HUNTSVILLE, Texas (AP) - A former Army recruiter was executed Tuesday evening in Texas for participating in the shooting death of a woman he and a buddy met 10 years ago at a Fort Worth bar.
Texas prison officials gave Cleve Foster a lethal injection at 6:43 p.m. CDT Tuesday, just hours after the U.S. Supreme Court refused to postpone his punishment for a fourth time. Once previously he was moments from being led to the death chamber before the justices intervened.
His attorneys argued he was innocent of the slaying of Nyaneur Pal, a 30-year-old immigrant from Sudan, that he had deficient legal help at his trial and in early stages of his appeals and his case deserved a closer look.
In the seconds before the single lethal dose of pentobarbital began, Foster expressed love to his family and to God.
"When I close my eyes, I"ll be with the father," he said. "God is everything. He's my life. Tonight I'll be with him."
He did not proclaim innocence or admit guilt. He did turn to relatives of his two victims, saying, "I don't know what you're going to be feeling tonight. I pray we'll all meet in heaven."
As the drugs began taking effect and while he was repeatedly saying he loved his family, he began snoring, then he stopped breathing.
The victim, known as Mary Pal, was shot in the head and dumped in a ditch on Valentine's Day 2002.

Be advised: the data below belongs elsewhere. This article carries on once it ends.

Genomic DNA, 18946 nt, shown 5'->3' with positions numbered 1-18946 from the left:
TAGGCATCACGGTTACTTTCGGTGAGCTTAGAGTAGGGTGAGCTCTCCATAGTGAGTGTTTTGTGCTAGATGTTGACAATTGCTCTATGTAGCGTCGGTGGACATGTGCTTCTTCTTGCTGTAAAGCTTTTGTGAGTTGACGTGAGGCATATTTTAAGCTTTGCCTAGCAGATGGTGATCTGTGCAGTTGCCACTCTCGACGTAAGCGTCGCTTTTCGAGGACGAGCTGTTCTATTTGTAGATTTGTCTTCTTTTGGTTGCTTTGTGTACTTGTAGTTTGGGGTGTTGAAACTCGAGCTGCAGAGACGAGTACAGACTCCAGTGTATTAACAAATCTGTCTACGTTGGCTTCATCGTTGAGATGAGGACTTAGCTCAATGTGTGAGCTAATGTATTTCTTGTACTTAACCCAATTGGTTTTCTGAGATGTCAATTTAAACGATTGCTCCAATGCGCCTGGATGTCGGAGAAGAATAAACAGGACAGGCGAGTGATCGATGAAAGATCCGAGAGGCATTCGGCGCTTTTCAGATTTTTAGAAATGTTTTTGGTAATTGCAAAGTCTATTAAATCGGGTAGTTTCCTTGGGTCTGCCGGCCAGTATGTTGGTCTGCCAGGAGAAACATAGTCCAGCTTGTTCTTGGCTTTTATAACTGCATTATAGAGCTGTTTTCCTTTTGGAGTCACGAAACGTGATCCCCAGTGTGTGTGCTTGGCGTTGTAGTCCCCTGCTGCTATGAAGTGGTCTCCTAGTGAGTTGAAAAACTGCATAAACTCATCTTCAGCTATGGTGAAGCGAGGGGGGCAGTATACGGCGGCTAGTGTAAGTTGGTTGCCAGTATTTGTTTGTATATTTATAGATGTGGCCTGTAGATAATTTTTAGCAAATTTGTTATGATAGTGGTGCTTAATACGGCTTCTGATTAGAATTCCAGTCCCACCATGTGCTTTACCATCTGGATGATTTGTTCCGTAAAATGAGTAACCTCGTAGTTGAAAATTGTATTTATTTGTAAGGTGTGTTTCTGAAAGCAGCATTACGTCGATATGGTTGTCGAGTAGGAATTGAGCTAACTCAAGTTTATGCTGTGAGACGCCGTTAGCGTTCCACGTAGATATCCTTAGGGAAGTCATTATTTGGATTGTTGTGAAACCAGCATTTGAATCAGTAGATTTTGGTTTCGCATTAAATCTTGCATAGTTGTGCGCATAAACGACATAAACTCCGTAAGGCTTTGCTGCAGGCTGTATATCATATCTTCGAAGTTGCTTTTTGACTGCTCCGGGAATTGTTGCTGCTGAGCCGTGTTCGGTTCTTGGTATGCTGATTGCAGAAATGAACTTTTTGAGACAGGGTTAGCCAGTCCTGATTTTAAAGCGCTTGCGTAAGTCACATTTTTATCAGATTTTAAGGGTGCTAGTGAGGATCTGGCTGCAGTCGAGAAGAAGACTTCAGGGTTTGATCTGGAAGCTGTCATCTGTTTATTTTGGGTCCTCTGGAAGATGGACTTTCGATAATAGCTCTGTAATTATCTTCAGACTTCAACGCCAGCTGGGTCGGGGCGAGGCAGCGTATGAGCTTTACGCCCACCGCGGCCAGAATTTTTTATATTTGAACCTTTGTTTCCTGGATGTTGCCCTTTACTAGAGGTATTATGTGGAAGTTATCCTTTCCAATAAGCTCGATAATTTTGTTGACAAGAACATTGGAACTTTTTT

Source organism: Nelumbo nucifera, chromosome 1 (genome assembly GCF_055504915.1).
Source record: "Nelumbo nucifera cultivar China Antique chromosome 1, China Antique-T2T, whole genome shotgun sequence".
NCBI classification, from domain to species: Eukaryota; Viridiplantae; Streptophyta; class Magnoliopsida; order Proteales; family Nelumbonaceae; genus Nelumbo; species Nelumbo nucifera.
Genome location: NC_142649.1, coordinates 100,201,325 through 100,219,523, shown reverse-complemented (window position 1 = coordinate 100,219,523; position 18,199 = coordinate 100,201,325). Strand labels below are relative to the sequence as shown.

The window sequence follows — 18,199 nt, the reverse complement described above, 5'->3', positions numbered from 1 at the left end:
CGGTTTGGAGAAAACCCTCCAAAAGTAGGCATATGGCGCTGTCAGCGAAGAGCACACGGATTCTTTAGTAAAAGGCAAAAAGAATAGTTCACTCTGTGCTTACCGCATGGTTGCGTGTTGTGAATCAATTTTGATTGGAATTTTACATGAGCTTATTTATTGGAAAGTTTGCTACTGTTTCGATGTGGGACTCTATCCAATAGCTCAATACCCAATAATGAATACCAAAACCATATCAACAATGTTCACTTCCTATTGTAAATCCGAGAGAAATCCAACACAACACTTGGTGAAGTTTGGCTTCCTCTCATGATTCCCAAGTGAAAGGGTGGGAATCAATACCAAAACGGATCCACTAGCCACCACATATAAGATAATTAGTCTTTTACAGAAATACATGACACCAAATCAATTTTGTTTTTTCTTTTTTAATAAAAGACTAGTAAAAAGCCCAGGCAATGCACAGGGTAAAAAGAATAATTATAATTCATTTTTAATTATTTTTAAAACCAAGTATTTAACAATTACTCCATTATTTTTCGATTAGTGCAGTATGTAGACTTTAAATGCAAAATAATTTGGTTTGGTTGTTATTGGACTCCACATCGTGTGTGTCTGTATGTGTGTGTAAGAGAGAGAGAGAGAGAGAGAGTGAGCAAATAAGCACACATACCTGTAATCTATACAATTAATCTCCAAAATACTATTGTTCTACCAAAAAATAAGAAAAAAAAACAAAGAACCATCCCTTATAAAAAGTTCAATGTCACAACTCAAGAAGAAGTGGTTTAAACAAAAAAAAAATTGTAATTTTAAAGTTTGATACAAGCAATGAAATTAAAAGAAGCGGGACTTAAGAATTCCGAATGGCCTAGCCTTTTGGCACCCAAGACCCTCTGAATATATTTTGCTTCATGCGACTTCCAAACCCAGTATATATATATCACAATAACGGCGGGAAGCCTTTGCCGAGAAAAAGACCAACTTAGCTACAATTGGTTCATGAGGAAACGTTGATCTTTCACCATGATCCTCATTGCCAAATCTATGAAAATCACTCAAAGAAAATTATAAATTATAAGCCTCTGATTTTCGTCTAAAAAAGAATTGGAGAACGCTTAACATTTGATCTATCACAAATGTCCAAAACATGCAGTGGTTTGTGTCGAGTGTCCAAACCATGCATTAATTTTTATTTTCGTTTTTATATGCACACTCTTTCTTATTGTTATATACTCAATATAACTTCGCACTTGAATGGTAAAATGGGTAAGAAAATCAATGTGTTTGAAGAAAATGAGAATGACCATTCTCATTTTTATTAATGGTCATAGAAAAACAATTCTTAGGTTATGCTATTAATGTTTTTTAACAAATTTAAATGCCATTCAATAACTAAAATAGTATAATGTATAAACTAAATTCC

Three of the nine Supreme Court justices - Ruth Bader Ginsburg, Elena Kagan and Sonia Sotomayor - would have stopped the punishment, the court indicated in its brief ruling less than two hours before Foster could be taken to the Texas death chamber.
By then, Foster already had been moved to a tiny cell steps away from the death chamber to await lethal injection, the ninth this year in Texas.
"I didn't do it," Foster, maintaining his innocence, told The Associated Press recently from death row. "And if it means I'm going to the gurney and the taking of my life, so be it."
Last year - in January, April and September - the justices stopped his scheduled punishment. Once, he was moments from being led to the death chamber.
Maurie Levin, a University of Texas law professor representing Foster, argued the Supreme Court needed to block it again in light of their ruling earlier this year in an Arizona case that said an inmate who received poor legal assistance should have his case reviewed. But lower courts have said it was a narrow ruling and doesn't apply to all states, Texas among them, because procedures on the books already address the problem.
One federal district judge ruled that even if the Arizona ruling could be applied to Texas, Foster's claims were meritless.
"No court has ever found that his underlying arguments have any merit despite Foster's repeated entreaties and trips through the criminal justice system," Stephen Hoffman, an assistant Texas attorney general, told the Supreme Court.